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Nifty parsing trick level 101

From the tokenizing-input-sucks! dept. (3872) (0) by Luis

Say you have a file with lines like the following that need to be parsed into a data structure:

my_line has="values" and="also values" finally="values,"
my_2nd_line has="other values" and="also values with more" finally="values,and,valuables"

And you need a data structure like:

$obj->{my_line}->[{has=>"values",and=>"also values",finally="values,"},...]

In other words, you need a hash (key,value) that contains arrays which are hashes themselves. That would make it easier to navigate them and print anything you would like. (This is very common when parsing formatted text like XML files and so on).

Well, how do you actually do this? One approach that works well is to read the whole file line by line. All lines have new-line characters separating them, so you could read each line and then do further parsing in each line. Then each line will need to be separated into "tokens". Now, each line contains all kinds of characters that you cannot anticipate. So how do you actually split the lines by a character that is not common in any subsequent line?

The trick is to parse the line and add whatever character you would like to be your "token" separator on each read. So you can do things like:

foreach line in lines do
   if line contains char sequence " followed by space
       substitute "space with "tab+tab
   end
   array tokens = split lines by tab+tab
   foreach token in tokens do
        assign to key, val the result of splitting token by equal sign (=)
        hash h{key} = val
   end
end

And that will yield your desired array. Of course, you could use many other ways to parse these lines like treating each string as an array and assembling each line and compare them with known tokens, etc... This could be very error prone, and it would take time to write and test. In fact, although this method is not perfect, it's easy to implement if you already have a general idea how the end file will look like (say you are the only person actually creating these files). In short, if you cannot stick to a library, using this technique can get you moving.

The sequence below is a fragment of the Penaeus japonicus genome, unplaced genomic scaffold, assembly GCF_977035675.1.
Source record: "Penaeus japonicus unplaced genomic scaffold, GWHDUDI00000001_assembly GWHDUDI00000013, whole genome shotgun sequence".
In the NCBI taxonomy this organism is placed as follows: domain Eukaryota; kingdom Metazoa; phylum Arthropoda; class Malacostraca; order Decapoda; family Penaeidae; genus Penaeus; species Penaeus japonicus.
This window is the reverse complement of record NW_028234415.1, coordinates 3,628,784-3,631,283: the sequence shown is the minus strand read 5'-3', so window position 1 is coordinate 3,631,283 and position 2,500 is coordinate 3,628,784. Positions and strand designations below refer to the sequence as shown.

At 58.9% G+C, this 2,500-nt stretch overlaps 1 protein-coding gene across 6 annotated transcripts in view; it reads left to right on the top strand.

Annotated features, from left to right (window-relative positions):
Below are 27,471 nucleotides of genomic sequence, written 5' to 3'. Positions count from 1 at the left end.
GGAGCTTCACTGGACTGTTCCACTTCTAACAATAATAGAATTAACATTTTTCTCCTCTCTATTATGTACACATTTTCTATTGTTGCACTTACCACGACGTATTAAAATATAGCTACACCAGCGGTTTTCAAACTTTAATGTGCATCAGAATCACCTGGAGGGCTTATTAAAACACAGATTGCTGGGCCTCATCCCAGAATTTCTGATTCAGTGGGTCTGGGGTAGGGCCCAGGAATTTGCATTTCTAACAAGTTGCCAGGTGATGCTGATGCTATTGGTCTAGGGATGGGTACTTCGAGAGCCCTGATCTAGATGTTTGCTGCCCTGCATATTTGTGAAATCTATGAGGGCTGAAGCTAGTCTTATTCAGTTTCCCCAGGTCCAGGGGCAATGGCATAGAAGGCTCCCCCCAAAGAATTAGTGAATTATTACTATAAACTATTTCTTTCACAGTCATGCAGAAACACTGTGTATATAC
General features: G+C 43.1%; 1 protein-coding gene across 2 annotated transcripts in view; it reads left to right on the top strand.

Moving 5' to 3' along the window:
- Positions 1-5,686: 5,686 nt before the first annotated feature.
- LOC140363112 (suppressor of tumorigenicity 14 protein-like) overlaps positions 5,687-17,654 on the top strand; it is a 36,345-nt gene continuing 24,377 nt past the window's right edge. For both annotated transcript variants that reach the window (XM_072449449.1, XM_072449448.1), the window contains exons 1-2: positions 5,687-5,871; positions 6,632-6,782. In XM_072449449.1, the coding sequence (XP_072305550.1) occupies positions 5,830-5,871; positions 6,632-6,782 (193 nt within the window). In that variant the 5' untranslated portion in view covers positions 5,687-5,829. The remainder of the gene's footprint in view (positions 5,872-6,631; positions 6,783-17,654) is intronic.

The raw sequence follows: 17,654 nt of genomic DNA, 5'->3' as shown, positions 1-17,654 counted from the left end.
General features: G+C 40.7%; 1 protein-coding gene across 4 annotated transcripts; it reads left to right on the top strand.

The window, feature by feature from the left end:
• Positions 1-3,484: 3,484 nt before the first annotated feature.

Here is a sample Perl code to do this:

#!/usr/bin/perl
use Data::Dumper;
my %database = ();
open(FILE, "< sample_file.txt");
$/ = "\n";
while (my $_l = <FILE>)
{
    chomp $_l;
    my $obj;
    if ($_l =~ /^\s*(my_line|my_2nd_line)/i)
    {
        $database{$1} = [];
        $obj = $database{$1};
        $_l =~ s/^\s*(my_line|my_2nd_line)//;
    }
    else
    {
        print STDERR "skipping line\n";
        next;
    }
    $_l =~ s/"\s+/"\t\t/g;

    my @tokens = split(/\t\t/, $_l);
    foreach my $token (@tokens)
    {
        my ($key, $val) = split(/=/, $token);
        $key =~ s/^\s*|\s*$|"//g;
        $val =~ s/^\s*|\s*$|"//g;
        my %hash = ( $key => $val );
        push (@{$obj}, \%hash);
    }
}

print Dumper \%database;

The output looks like this:

$VAR1 = {
      'my_line' => [
                     {
                       'has' => 'values'
                     },
                     {
                       'and' => 'also values'
                     },
                     {
                       'finally' => 'values,'
                     }
                   ],
      'my_2nd_line' => [
                         {
                           'has' => 'other values'
                         },
                         {
                           'and' => 'also values with more'
                         },
                         {
                           'finally' => 'values,and,valuables'
                         }
                       ]
    };

*Update 2011-09-07 15:00 UTC: * Of course you could change your regular expression (regex) to just split by something unique between your tokens like:
my @tokens = split(/\s*"\s+/, $_l);
However, this was just an exercise to show alternatives.


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